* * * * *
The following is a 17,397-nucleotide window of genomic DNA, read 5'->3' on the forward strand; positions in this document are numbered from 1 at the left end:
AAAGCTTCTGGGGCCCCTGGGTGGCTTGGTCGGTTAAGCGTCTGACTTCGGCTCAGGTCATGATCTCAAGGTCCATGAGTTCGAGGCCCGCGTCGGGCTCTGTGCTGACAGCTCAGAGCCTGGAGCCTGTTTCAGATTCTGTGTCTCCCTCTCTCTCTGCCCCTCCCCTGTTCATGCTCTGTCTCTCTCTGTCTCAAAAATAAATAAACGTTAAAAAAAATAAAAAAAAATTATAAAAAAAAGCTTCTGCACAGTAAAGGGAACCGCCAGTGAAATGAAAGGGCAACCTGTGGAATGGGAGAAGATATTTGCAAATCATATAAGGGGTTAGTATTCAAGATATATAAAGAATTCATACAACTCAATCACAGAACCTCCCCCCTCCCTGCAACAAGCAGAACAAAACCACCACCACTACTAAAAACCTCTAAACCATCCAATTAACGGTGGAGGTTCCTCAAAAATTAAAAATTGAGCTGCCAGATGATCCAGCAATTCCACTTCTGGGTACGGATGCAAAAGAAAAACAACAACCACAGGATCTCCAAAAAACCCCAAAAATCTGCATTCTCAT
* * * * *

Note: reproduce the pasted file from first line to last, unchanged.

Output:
The following is a 17,397-nucleotide window of genomic DNA, read 5'->3' on the forward strand; positions in this document are numbered from 1 at the left end:
AAAGCTTCTGGGGCCCCTGGGTGGCTTGGTCGGTTAAGCGTCTGACTTCGGCTCAGGTCATGATCTCAAGGTCCATGAGTTCGAGGCCCGCGTCGGGCTCTGTGCTGACAGCTCAGAGCCTGGAGCCTGTTTCAGATTCTGTGTCTCCCTCTCTCTCTGCCCCTCCCCTGTTCATGCTCTGTCTCTCTCTGTCTCAAAAATAAATAAACGTTAAAAAAAATAAAAAAAAATTATAAAAAAAAGCTTCTGCACAGTAAAGGGAACCGCCAGTGAAATGAAAGGGCAACCTGTGGAATGGGAGAAGATATTTGCAAATCATATAAGGGGTTAGTATTCAAGATATATAAAGAATTCATACAACTCAATCACAGAACCTCCCCCCTCCCTGCAACAAGCAGAACAAAACCACCACCACTACTAAAAACCTCTAAACCATCCAATTAACGGTGGAGGTTCCTCAAAAATTAAAAATTGAGCTGCCAGATGATCCAGCAATTCCACTTCTGGGTACGGATGCAAAAGAAAAACAACAACCACAGGATCTCCAAAAAACCCCAAAAATCTGCATTCTCAT